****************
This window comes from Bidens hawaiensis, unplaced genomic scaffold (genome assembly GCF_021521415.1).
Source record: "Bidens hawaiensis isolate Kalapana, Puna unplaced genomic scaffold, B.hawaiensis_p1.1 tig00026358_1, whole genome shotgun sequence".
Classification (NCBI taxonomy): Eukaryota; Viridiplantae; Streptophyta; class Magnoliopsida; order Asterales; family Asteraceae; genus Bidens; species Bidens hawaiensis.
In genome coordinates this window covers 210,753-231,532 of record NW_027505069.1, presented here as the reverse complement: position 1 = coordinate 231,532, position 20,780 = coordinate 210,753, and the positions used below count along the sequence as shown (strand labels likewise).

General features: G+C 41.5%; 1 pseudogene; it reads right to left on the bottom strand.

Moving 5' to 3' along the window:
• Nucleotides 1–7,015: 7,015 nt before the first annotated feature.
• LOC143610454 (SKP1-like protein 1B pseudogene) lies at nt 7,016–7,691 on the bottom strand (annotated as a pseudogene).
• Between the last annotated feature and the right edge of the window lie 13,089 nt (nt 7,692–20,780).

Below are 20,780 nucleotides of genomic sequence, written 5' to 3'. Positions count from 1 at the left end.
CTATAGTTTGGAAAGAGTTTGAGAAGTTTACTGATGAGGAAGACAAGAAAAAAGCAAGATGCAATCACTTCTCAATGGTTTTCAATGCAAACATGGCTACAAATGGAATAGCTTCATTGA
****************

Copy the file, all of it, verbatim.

This window comes from Bidens hawaiensis, unplaced genomic scaffold (genome assembly GCF_021521415.1).
Source record: "Bidens hawaiensis isolate Kalapana, Puna unplaced genomic scaffold, B.hawaiensis_p1.1 tig00026358_1, whole genome shotgun sequence".
Classification (NCBI taxonomy): Eukaryota; Viridiplantae; Streptophyta; class Magnoliopsida; order Asterales; family Asteraceae; genus Bidens; species Bidens hawaiensis.
In genome coordinates this window covers 210,753-231,532 of record NW_027505069.1, presented here as the reverse complement: position 1 = coordinate 231,532, position 20,780 = coordinate 210,753, and the positions used below count along the sequence as shown (strand labels likewise).

General features: G+C 41.5%; 1 pseudogene; it reads right to left on the bottom strand.

Moving 5' to 3' along the window:
• Nucleotides 1–7,015: 7,015 nt before the first annotated feature.
• LOC143610454 (SKP1-like protein 1B pseudogene) lies at nt 7,016–7,691 on the bottom strand (annotated as a pseudogene).
• Between the last annotated feature and the right edge of the window lie 13,089 nt (nt 7,692–20,780).

Below are 20,780 nucleotides of genomic sequence, written 5' to 3'. Positions count from 1 at the left end.
CTATAGTTTGGAAAGAGTTTGAGAAGTTTACTGATGAGGAAGACAAGAAAAAAGCAAGATGCAATCACTTCTCAATGGTTTTCAATGCAAACATGGCTACAAATGGAATAGCTTCATTGA